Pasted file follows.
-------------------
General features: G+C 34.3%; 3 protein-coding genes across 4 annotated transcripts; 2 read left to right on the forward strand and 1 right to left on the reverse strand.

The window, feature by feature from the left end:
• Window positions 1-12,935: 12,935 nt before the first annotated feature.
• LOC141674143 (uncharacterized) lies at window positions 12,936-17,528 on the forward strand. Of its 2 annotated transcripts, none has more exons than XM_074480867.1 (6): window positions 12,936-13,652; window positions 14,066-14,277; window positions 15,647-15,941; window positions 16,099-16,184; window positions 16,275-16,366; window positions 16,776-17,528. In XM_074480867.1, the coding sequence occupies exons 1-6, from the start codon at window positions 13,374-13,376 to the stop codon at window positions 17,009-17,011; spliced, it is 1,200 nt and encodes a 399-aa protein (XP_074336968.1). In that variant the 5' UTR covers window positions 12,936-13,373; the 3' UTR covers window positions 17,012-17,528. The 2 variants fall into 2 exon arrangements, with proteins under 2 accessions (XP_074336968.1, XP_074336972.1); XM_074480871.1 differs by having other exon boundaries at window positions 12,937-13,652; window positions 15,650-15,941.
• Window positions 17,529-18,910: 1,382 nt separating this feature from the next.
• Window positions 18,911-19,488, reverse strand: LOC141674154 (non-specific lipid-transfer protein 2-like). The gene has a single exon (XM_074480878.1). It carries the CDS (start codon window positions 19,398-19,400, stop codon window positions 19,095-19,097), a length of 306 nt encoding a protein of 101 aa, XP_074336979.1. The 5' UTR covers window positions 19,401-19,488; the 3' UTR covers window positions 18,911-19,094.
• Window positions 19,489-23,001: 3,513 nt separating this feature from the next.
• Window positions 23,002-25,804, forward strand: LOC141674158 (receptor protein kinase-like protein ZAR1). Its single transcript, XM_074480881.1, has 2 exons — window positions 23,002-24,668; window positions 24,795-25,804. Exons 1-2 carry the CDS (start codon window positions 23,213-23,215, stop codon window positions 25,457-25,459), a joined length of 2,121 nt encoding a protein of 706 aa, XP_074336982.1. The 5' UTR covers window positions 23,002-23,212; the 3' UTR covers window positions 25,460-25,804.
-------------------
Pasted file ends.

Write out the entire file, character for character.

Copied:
General features: G+C 34.3%; 3 protein-coding genes across 4 annotated transcripts; 2 read left to right on the forward strand and 1 right to left on the reverse strand.

The window, feature by feature from the left end:
• Window positions 1-12,935: 12,935 nt before the first annotated feature.
• LOC141674143 (uncharacterized) lies at window positions 12,936-17,528 on the forward strand. Of its 2 annotated transcripts, none has more exons than XM_074480867.1 (6): window positions 12,936-13,652; window positions 14,066-14,277; window positions 15,647-15,941; window positions 16,099-16,184; window positions 16,275-16,366; window positions 16,776-17,528. In XM_074480867.1, the coding sequence occupies exons 1-6, from the start codon at window positions 13,374-13,376 to the stop codon at window positions 17,009-17,011; spliced, it is 1,200 nt and encodes a 399-aa protein (XP_074336968.1). In that variant the 5' UTR covers window positions 12,936-13,373; the 3' UTR covers window positions 17,012-17,528. The 2 variants fall into 2 exon arrangements, with proteins under 2 accessions (XP_074336968.1, XP_074336972.1); XM_074480871.1 differs by having other exon boundaries at window positions 12,937-13,652; window positions 15,650-15,941.
• Window positions 17,529-18,910: 1,382 nt separating this feature from the next.
• Window positions 18,911-19,488, reverse strand: LOC141674154 (non-specific lipid-transfer protein 2-like). The gene has a single exon (XM_074480878.1). It carries the CDS (start codon window positions 19,398-19,400, stop codon window positions 19,095-19,097), a length of 306 nt encoding a protein of 101 aa, XP_074336979.1. The 5' UTR covers window positions 19,401-19,488; the 3' UTR covers window positions 18,911-19,094.
• Window positions 19,489-23,001: 3,513 nt separating this feature from the next.
• Window positions 23,002-25,804, forward strand: LOC141674158 (receptor protein kinase-like protein ZAR1). Its single transcript, XM_074480881.1, has 2 exons — window positions 23,002-24,668; window positions 24,795-25,804. Exons 1-2 carry the CDS (start codon window positions 23,213-23,215, stop codon window positions 25,457-25,459), a joined length of 2,121 nt encoding a protein of 706 aa, XP_074336982.1. The 5' UTR covers window positions 23,002-23,212; the 3' UTR covers window positions 25,460-25,804.